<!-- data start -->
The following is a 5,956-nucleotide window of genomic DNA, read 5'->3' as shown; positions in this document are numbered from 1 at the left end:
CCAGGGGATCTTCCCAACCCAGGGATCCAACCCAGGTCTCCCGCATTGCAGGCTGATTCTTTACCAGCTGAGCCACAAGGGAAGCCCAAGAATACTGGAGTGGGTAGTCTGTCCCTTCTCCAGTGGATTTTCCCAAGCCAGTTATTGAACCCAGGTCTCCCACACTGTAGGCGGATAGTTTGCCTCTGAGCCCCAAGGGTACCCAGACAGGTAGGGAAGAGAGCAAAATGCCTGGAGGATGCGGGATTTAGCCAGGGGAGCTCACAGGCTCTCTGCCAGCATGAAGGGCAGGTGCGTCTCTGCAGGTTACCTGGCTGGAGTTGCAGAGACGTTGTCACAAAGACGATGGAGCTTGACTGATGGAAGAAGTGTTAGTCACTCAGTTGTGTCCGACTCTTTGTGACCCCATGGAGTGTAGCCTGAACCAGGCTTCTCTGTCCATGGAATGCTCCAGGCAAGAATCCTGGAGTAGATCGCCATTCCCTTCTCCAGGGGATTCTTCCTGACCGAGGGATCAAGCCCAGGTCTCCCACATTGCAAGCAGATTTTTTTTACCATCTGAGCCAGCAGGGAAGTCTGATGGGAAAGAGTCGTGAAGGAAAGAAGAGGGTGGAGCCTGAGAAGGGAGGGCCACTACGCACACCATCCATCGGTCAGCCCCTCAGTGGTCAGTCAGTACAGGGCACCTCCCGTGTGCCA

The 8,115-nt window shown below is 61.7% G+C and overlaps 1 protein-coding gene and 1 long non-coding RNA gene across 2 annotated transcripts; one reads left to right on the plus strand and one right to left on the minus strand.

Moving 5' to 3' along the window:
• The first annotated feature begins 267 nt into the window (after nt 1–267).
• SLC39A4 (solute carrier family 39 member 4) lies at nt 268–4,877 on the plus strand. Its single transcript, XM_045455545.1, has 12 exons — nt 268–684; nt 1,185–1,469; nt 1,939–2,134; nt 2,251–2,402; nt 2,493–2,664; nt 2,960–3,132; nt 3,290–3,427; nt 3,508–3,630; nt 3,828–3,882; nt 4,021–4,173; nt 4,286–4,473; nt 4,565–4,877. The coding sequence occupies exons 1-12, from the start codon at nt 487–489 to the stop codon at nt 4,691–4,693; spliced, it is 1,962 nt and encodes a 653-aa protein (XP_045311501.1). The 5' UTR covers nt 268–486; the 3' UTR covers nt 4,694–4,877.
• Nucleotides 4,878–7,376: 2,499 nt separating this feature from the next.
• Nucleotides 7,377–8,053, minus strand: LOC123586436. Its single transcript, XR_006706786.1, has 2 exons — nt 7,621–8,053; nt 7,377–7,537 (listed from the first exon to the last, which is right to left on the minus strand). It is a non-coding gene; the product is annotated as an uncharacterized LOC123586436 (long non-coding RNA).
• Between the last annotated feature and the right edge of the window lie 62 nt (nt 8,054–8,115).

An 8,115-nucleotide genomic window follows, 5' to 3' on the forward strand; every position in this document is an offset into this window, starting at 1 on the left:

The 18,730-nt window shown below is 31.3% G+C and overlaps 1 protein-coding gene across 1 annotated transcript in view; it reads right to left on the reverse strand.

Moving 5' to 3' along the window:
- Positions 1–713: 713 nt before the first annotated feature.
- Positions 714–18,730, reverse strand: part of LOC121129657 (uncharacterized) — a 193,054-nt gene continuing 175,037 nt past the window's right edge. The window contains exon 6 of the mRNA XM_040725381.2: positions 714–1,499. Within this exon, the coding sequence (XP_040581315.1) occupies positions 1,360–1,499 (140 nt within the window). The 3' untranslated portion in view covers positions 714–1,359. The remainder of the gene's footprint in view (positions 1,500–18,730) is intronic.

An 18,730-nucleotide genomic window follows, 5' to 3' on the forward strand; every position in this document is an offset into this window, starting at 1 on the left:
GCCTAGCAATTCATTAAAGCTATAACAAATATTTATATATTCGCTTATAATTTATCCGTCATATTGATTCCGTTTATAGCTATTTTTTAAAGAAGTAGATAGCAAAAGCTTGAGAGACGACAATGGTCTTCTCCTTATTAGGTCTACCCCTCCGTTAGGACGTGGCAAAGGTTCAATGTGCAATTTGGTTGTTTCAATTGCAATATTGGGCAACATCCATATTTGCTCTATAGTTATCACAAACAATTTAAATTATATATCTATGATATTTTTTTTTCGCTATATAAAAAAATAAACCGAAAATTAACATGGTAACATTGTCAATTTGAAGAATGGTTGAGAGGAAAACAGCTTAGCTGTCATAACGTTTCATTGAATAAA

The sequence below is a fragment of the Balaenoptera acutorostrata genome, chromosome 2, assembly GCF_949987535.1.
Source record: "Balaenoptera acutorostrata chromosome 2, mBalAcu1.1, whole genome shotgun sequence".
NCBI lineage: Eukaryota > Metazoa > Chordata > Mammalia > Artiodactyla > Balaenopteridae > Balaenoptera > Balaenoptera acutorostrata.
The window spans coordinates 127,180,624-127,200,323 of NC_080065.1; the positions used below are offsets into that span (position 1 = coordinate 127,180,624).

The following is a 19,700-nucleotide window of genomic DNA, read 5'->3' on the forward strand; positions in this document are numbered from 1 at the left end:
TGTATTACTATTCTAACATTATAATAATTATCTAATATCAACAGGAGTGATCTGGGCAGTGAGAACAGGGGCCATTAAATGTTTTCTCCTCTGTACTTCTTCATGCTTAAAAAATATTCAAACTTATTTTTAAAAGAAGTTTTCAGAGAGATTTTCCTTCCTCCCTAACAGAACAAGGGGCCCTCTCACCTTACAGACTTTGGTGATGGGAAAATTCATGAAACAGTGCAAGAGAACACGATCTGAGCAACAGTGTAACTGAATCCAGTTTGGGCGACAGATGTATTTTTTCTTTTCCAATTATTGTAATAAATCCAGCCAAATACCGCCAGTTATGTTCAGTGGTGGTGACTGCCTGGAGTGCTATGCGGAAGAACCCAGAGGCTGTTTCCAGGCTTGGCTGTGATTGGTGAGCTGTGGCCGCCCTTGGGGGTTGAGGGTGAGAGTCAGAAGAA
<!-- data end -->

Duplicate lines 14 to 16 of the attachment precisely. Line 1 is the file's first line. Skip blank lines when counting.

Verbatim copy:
- Positions 714–18,730, reverse strand: part of LOC121129657 (uncharacterized) — a 193,054-nt gene continuing 175,037 nt past the window's right edge. The window contains exon 6 of the mRNA XM_040725381.2: positions 714–1,499. Within this exon, the coding sequence (XP_040581315.1) occupies positions 1,360–1,499 (140 nt within the window). The 3' untranslated portion in view covers positions 714–1,359. The remainder of the gene's footprint in view (positions 1,500–18,730) is intronic.

An 18,730-nucleotide genomic window follows, 5' to 3' on the forward strand; every position in this document is an offset into this window, starting at 1 on the left:
GCCTAGCAATTCATTAAAGCTATAACAAATATTTATATATTCGCTTATAATTTATCCGTCATATTGATTCCGTTTATAGCTATTTTTTAAAGAAGTAGATAGCAAAAGCTTGAGAGACGACAATGGTCTTCTCCTTATTAGGTCTACCCCTCCGTTAGGACGTGGCAAAGGTTCAATGTGCAATTTGGTTGTTTCAATTGCAATATTGGGCAACATCCATATTTGCTCTATAGTTATCACAAACAATTTAAATTATATATCTATGATATTTTTTTTTCGCTATATAAAAAAATAAACCGAAAATTAACATGGTAACATTGTCAATTTGAAGAATGGTTGAGAGGAAAACAGCTTAGCTGTCATAACGTTTCATTGAATAAA